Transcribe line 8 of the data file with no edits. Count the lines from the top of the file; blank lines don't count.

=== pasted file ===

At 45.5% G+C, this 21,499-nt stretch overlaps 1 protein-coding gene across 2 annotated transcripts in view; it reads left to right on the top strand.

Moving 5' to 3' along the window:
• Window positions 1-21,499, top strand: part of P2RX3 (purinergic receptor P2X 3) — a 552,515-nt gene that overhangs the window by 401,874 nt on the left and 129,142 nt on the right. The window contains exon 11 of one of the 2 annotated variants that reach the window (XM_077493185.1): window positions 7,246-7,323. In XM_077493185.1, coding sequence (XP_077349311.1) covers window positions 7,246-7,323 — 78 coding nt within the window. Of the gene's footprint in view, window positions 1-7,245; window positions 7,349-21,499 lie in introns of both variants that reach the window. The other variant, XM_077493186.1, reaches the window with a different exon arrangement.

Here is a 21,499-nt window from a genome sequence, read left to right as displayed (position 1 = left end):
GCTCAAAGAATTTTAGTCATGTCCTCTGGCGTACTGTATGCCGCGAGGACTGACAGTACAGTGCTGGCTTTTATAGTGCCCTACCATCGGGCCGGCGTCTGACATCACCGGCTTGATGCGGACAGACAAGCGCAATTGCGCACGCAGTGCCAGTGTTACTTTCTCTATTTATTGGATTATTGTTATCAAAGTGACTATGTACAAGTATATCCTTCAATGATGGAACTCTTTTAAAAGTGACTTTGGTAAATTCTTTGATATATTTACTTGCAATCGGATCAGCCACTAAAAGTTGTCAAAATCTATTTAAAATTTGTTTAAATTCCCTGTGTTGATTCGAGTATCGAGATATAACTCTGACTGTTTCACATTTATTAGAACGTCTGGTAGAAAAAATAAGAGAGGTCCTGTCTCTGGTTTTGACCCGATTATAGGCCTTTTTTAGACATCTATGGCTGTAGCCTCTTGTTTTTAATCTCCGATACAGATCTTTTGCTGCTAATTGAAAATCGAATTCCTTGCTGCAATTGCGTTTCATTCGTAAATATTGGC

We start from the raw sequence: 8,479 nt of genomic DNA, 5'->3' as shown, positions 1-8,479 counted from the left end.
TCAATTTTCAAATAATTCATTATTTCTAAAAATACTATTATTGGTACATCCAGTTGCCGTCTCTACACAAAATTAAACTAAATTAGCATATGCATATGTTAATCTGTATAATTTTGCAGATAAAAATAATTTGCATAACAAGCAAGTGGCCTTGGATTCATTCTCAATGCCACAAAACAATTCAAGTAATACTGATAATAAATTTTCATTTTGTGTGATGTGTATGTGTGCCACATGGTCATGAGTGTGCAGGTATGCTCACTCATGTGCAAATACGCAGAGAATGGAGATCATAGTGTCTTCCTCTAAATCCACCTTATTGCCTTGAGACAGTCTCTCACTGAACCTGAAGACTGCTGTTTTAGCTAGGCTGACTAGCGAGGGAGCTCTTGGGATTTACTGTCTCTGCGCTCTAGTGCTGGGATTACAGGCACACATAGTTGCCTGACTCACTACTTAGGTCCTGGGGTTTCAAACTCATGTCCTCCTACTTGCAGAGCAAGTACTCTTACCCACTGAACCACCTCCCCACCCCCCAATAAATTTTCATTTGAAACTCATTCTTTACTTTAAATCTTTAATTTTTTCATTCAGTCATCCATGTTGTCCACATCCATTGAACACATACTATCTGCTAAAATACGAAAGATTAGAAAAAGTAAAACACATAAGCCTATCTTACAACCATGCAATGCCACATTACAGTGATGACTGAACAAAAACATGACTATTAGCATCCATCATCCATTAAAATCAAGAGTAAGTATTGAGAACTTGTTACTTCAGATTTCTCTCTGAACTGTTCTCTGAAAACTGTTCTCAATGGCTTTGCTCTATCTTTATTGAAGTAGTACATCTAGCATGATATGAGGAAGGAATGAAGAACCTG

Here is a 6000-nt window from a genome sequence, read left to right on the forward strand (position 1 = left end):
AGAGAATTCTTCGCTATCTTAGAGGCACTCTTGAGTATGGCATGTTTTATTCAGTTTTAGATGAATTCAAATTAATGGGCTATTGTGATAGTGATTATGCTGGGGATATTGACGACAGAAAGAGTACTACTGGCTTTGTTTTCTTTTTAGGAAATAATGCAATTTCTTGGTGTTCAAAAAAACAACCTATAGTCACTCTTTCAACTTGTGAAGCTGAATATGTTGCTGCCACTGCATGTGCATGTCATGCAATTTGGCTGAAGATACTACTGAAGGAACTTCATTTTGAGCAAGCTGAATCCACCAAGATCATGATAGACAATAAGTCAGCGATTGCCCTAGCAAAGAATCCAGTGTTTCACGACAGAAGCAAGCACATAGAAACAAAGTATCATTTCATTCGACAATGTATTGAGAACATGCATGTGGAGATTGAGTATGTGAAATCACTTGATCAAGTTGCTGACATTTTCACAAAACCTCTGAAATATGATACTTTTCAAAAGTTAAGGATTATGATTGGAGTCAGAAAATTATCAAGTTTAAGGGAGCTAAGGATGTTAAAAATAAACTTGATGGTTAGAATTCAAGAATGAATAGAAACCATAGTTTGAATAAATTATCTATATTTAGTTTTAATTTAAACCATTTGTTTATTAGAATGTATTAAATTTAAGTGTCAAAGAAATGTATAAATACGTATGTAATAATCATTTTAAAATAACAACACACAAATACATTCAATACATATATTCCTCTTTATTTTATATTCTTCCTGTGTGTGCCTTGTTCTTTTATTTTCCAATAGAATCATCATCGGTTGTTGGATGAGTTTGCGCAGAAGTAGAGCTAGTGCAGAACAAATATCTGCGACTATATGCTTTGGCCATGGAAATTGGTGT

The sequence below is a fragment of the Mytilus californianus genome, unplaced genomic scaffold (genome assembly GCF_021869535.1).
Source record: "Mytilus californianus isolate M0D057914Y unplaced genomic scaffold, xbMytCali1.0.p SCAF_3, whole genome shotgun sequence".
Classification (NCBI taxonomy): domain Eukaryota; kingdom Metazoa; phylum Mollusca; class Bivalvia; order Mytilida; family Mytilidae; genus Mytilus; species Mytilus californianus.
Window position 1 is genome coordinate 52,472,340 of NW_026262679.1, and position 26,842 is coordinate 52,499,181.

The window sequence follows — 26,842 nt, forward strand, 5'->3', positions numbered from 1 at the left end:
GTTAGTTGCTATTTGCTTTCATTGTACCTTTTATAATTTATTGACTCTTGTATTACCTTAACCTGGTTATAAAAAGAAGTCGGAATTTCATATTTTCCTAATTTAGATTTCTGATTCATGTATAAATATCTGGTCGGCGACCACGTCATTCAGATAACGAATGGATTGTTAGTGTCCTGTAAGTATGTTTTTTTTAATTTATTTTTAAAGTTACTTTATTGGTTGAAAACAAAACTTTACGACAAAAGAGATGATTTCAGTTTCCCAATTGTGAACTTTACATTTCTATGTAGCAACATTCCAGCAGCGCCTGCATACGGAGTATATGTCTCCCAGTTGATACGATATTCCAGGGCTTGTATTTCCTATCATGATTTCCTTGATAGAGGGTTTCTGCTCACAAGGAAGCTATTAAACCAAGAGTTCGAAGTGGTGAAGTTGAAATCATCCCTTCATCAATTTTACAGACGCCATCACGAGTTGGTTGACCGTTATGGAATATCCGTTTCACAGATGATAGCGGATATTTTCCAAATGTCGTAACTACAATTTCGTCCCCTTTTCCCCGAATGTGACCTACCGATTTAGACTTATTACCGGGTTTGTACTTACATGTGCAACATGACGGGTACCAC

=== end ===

Here is a 6000-nt window from a genome sequence, read left to right on the forward strand (position 1 = left end):